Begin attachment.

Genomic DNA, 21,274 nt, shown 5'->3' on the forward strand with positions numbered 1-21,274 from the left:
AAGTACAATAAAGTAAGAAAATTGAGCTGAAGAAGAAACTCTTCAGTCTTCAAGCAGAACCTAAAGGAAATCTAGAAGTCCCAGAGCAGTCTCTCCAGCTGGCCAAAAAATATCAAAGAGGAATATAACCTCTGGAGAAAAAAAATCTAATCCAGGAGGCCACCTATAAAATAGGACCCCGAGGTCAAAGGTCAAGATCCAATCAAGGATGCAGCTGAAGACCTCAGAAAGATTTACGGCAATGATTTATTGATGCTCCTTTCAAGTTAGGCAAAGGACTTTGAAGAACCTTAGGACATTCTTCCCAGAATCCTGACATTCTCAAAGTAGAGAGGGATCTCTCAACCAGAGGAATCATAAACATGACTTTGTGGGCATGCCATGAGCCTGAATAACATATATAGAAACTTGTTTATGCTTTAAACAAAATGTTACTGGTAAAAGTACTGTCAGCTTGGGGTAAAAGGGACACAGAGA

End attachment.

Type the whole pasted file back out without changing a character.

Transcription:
Genomic DNA, 21,274 nt, shown 5'->3' on the forward strand with positions numbered 1-21,274 from the left:
AAGTACAATAAAGTAAGAAAATTGAGCTGAAGAAGAAACTCTTCAGTCTTCAAGCAGAACCTAAAGGAAATCTAGAAGTCCCAGAGCAGTCTCTCCAGCTGGCCAAAAAATATCAAAGAGGAATATAACCTCTGGAGAAAAAAAATCTAATCCAGGAGGCCACCTATAAAATAGGACCCCGAGGTCAAAGGTCAAGATCCAATCAAGGATGCAGCTGAAGACCTCAGAAAGATTTACGGCAATGATTTATTGATGCTCCTTTCAAGTTAGGCAAAGGACTTTGAAGAACCTTAGGACATTCTTCCCAGAATCCTGACATTCTCAAAGTAGAGAGGGATCTCTCAACCAGAGGAATCATAAACATGACTTTGTGGGCATGCCATGAGCCTGAATAACATATATAGAAACTTGTTTATGCTTTAAACAAAATGTTACTGGTAAAAGTACTGTCAGCTTGGGGTAAAAGGGACACAGAGA